In our continued efforts this spring to bring healthy, organic lawns to the masses, we most recently seeded bare spots and damaged areas of our client’s lawns with a spring seed that germinates quickly and crowds out weeds.
By maintaining an organic lawn, you are contributing to a living, breathing soil. As temperatures rise, soil respiration increases. The soil becomes an incredibly busy place. Organic fertilizers feed the soil microbes, roots grow deeper and earthworms start to move. All these soil dwellers take in oxygen and give off carbon dioxide. The flow of air through the soil is important to the health of the plants. For productive, fertile soil you need organic matter and plenty of pore spaces between the soil particles.
As Wallace H. Fuller noted, “A cloak of loose, soft material, held to the earth’s hard surface by gravity, is all that lies between life and lifelessness.” (Soils of the Desert Southwest, 1975)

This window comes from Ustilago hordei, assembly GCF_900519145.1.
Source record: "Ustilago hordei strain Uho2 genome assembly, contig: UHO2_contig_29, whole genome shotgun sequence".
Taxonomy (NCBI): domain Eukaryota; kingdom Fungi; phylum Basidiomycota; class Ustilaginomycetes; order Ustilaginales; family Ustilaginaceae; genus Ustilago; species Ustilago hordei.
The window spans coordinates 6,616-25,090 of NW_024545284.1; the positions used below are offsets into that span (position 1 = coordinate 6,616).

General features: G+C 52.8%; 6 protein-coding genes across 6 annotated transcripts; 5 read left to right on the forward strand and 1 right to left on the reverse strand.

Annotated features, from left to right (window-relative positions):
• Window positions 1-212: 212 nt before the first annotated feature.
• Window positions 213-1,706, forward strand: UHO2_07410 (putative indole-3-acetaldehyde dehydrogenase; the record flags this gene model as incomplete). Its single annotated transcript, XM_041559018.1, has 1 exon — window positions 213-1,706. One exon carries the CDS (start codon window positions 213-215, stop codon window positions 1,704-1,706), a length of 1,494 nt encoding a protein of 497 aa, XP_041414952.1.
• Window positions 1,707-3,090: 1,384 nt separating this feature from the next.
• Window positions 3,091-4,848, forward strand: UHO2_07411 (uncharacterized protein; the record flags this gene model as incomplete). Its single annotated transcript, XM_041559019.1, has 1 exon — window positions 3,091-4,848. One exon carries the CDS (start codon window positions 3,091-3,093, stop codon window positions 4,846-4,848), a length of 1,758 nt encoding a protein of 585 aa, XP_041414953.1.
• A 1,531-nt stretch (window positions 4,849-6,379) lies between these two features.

Most people and contractors see soil as a commodity. It is just “stuff”. I see so much poor soil put down as loam. Native, undisturbed soils have clearly defined horizons of topsoil and subsoil. In compacted landscape soils the horizons are scrambled, organic matter is low and the movement of air and water is reduced.
Don’t treat your soil like dirt! Mow high and leave the clippings for deeper roots and more biological activity. Aerate, add compost and organic fertilizers. If you want grass, add seed and you will be rewarded. The seed will do best if kept moist. If you can water (10 minutes, 3 times a day), that’s great. Otherwise, the seed should do well on its own with a traditional wet spring. Check out more tips for a great organic lawn here.
As always, please call (781-937-9992) or send us a note with any questions or concerns.